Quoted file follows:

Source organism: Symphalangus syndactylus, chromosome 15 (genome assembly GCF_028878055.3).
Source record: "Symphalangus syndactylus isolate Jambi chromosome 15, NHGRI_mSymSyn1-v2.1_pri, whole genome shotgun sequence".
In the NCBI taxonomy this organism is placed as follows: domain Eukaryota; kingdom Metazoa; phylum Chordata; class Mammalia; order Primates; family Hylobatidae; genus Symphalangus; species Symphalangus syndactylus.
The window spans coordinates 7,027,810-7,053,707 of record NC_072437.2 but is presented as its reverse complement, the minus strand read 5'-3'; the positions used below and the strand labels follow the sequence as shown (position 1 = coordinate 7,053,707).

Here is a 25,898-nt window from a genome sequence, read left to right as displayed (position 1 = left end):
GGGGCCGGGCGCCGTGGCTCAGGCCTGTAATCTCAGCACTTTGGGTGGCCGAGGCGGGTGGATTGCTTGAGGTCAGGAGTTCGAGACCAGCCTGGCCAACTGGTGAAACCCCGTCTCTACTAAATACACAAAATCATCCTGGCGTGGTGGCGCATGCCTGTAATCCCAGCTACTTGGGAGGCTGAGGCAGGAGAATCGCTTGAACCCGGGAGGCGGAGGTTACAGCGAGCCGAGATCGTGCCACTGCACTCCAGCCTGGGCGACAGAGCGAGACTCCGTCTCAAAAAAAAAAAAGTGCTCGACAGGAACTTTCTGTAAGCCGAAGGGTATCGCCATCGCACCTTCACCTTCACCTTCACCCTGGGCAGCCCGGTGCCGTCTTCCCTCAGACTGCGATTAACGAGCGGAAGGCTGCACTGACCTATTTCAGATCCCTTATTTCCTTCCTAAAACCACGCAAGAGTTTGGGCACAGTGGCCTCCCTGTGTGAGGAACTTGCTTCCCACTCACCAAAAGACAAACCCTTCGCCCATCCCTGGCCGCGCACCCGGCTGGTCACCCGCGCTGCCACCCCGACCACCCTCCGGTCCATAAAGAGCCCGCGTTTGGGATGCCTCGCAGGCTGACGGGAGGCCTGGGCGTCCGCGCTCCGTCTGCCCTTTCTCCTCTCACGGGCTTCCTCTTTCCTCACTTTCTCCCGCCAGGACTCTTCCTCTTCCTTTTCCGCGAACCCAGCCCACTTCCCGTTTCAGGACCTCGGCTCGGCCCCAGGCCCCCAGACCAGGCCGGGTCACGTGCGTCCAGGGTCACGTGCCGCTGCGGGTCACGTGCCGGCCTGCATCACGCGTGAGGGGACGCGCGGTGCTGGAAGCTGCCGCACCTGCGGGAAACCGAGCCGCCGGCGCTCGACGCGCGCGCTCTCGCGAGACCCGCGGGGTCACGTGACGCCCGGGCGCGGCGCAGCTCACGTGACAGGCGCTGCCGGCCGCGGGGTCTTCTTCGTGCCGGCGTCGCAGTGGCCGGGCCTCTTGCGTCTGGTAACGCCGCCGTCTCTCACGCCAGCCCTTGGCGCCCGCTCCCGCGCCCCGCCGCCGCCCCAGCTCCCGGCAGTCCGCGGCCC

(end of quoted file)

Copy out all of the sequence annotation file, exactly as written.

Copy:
Source organism: Symphalangus syndactylus, chromosome 15 (genome assembly GCF_028878055.3).
Source record: "Symphalangus syndactylus isolate Jambi chromosome 15, NHGRI_mSymSyn1-v2.1_pri, whole genome shotgun sequence".
In the NCBI taxonomy this organism is placed as follows: domain Eukaryota; kingdom Metazoa; phylum Chordata; class Mammalia; order Primates; family Hylobatidae; genus Symphalangus; species Symphalangus syndactylus.
The window spans coordinates 7,027,810-7,053,707 of record NC_072437.2 but is presented as its reverse complement, the minus strand read 5'-3'; the positions used below and the strand labels follow the sequence as shown (position 1 = coordinate 7,053,707).

Here is a 25,898-nt window from a genome sequence, read left to right as displayed (position 1 = left end):
GGGGCCGGGCGCCGTGGCTCAGGCCTGTAATCTCAGCACTTTGGGTGGCCGAGGCGGGTGGATTGCTTGAGGTCAGGAGTTCGAGACCAGCCTGGCCAACTGGTGAAACCCCGTCTCTACTAAATACACAAAATCATCCTGGCGTGGTGGCGCATGCCTGTAATCCCAGCTACTTGGGAGGCTGAGGCAGGAGAATCGCTTGAACCCGGGAGGCGGAGGTTACAGCGAGCCGAGATCGTGCCACTGCACTCCAGCCTGGGCGACAGAGCGAGACTCCGTCTCAAAAAAAAAAAAGTGCTCGACAGGAACTTTCTGTAAGCCGAAGGGTATCGCCATCGCACCTTCACCTTCACCTTCACCCTGGGCAGCCCGGTGCCGTCTTCCCTCAGACTGCGATTAACGAGCGGAAGGCTGCACTGACCTATTTCAGATCCCTTATTTCCTTCCTAAAACCACGCAAGAGTTTGGGCACAGTGGCCTCCCTGTGTGAGGAACTTGCTTCCCACTCACCAAAAGACAAACCCTTCGCCCATCCCTGGCCGCGCACCCGGCTGGTCACCCGCGCTGCCACCCCGACCACCCTCCGGTCCATAAAGAGCCCGCGTTTGGGATGCCTCGCAGGCTGACGGGAGGCCTGGGCGTCCGCGCTCCGTCTGCCCTTTCTCCTCTCACGGGCTTCCTCTTTCCTCACTTTCTCCCGCCAGGACTCTTCCTCTTCCTTTTCCGCGAACCCAGCCCACTTCCCGTTTCAGGACCTCGGCTCGGCCCCAGGCCCCCAGACCAGGCCGGGTCACGTGCGTCCAGGGTCACGTGCCGCTGCGGGTCACGTGCCGGCCTGCATCACGCGTGAGGGGACGCGCGGTGCTGGAAGCTGCCGCACCTGCGGGAAACCGAGCCGCCGGCGCTCGACGCGCGCGCTCTCGCGAGACCCGCGGGGTCACGTGACGCCCGGGCGCGGCGCAGCTCACGTGACAGGCGCTGCCGGCCGCGGGGTCTTCTTCGTGCCGGCGTCGCAGTGGCCGGGCCTCTTGCGTCTGGTAACGCCGCCGTCTCTCACGCCAGCCCTTGGCGCCCGCTCCCGCGCCCCGCCGCCGCCCCAGCTCCCGGCAGTCCGCGGCCC